Cruise ship passengers traumatized after witnessing bloody slaughter of 78 pilot whales, company apologizes

News & Politics

A cruise line has apologized to passengers who were traumatized by witnessing dozens of pilot whales being slaughtered in a bloody harbor.

On Sunday, the cruise ship Ambition – owned by the U.K.-based Ambassador Cruise Line – arrived at the port of Tórshavn in the Faroe Islands between Scotland and Iceland. The Ambition cruise ship was reportedly carrying more than 1,000 passengers when it sailed by the whale hunt.

Yahoo News Australia reported, “Cruise ship passengers were shocked when the luxury vessel Ambition moored at a European island where locals were butchering wild dolphins with knives and metal rods.”

The pilot whales were reportedly forced into the harbor and then killed.

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Graphic photos of the whale hunt – known as the “grindadrap” or “grind” – were posted on Facebook by Captain Paul Watson Foundation U.K.

Photos show that the harbor turned red from the massive slaughter of the pilot whales – which are actually dolphins.

Ambassador Cruise Lines issued an apology on Thursday: “We were incredibly disappointed that this hunt occurred at the time that our ship was in port. We strongly object to this outdated practice, and have been working with our partner, ORCA, a charity dedicated to studying and protecting whales, dolphins and porpoises in UK and European waters, to encourage change since 2021.”

“Sustainability is one of Ambassador Cruise Line’s core values, and we fully appreciate that witnessing this local event would have been distressing for the majority of guests onboard,” the cruise line said. “Accordingly, we would like to sincerely apologize to them for any undue upset.”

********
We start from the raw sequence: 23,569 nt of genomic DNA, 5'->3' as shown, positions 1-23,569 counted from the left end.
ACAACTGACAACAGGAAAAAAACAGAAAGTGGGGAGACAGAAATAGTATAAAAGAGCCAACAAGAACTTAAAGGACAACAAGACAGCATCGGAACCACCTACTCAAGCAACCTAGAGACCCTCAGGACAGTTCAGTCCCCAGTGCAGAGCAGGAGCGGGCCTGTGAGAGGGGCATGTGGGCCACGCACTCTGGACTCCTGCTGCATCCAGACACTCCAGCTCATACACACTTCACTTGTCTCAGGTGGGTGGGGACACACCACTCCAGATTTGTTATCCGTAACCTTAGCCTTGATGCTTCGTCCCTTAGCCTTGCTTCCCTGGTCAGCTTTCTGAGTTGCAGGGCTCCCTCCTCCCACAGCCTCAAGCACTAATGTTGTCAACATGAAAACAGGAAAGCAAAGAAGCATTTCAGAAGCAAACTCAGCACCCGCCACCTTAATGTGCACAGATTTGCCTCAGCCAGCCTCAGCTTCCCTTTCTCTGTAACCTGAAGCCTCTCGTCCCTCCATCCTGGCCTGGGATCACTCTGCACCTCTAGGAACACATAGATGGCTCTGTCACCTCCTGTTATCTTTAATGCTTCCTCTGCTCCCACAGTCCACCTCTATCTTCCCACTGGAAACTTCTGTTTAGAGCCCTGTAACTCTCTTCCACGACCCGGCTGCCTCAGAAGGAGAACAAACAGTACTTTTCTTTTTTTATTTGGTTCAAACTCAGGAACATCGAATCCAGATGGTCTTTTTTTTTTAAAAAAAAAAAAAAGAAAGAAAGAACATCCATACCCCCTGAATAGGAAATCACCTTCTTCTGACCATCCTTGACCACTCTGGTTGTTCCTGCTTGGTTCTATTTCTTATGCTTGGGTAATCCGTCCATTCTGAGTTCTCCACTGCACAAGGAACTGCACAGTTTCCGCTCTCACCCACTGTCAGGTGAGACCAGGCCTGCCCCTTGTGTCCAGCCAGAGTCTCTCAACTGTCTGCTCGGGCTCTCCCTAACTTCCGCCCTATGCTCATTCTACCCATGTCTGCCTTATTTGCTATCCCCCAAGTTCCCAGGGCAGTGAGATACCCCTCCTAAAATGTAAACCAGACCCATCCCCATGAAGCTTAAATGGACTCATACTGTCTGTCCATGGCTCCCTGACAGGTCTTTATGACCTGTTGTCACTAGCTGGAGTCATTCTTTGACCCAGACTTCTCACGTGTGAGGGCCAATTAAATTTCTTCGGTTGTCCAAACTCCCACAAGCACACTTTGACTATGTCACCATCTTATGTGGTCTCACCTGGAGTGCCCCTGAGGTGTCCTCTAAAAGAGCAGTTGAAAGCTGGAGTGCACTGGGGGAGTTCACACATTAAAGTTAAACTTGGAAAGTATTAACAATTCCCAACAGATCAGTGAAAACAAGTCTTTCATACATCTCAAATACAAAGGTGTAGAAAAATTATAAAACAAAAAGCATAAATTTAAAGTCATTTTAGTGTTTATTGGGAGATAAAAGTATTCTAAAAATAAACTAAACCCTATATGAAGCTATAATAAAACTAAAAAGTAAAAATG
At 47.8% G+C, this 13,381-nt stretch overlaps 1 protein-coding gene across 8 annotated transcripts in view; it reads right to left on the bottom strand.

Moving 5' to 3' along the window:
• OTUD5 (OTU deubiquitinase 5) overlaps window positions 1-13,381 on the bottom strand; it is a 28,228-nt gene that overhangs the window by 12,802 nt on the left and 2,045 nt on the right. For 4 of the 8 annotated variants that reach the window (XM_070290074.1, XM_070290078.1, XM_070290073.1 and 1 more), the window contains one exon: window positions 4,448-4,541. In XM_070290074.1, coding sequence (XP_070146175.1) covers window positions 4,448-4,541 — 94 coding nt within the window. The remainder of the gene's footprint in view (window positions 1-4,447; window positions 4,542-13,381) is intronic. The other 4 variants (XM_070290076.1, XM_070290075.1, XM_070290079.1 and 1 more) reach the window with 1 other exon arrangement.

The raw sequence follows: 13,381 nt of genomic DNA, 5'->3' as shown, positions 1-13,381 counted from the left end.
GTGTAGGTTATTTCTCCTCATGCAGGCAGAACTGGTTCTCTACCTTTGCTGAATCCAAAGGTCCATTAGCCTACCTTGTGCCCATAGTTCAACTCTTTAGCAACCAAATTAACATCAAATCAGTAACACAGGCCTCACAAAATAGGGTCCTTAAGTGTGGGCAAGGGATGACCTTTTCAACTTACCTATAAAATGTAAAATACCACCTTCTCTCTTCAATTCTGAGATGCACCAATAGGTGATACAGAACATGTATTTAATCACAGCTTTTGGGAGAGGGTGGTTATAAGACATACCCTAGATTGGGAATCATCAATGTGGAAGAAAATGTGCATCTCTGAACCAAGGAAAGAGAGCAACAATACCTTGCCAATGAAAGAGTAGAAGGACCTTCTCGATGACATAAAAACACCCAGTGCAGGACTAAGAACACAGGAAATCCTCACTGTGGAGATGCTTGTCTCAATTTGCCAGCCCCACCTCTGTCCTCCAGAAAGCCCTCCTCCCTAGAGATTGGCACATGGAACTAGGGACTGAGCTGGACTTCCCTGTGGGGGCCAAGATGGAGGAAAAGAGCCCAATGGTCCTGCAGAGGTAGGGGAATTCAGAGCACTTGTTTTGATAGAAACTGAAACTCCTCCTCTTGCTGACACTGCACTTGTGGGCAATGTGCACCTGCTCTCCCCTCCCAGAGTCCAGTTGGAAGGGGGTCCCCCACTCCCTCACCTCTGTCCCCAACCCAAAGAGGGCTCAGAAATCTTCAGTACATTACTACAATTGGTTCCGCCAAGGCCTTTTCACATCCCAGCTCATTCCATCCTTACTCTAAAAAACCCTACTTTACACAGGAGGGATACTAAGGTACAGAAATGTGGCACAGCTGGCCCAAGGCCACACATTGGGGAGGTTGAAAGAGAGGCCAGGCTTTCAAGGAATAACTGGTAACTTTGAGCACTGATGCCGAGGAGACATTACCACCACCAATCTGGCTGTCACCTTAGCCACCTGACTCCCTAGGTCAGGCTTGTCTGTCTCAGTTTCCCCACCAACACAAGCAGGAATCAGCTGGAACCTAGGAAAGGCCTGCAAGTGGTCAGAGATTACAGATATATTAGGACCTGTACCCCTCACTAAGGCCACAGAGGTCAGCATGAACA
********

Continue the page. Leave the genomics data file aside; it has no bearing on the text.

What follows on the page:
Christian Verhounig, the CEO of Ambassador, said the cruise line had “constructive dialogue” with the Faroese government. He advised guests and cruise crew “not to buy or eat any whale or dolphin meat and stand against any profiteering from commercial whaling and dolphin hunts.”

Defenders of the whale hunt say the event is a tradition in the Faroe Islands – a self-governing nation under the external sovereignty of Denmark.

The government of the Faroe Islands responded by saying, “As has been the case for centuries, whaling still occurs in the Faroe Islands today. The Faroese have eaten pilot whale meat and blubber since they first settled the islands over a millennia ago. Today, as in times past, the whale drive is a community activity open to all, while also well organized on a community level and regulated by national laws.”

“Pilot whales are actually large dolphins; they are the second largest member of the oceanic dolphin family (second only to orcas in size),” according to Whales.org. “Pilot whales are extraordinarily social; their strong bonds with one another motivate them to stick together through thick and thin, even when that means putting themselves at risk.”

There have been 646 whales killed in the Faroe Islands this year, including the 78 killed on Sunday.

NPR reported, “They’re protected under the Marine Mammal Protection Act, but not currently listed as an endangered species.”

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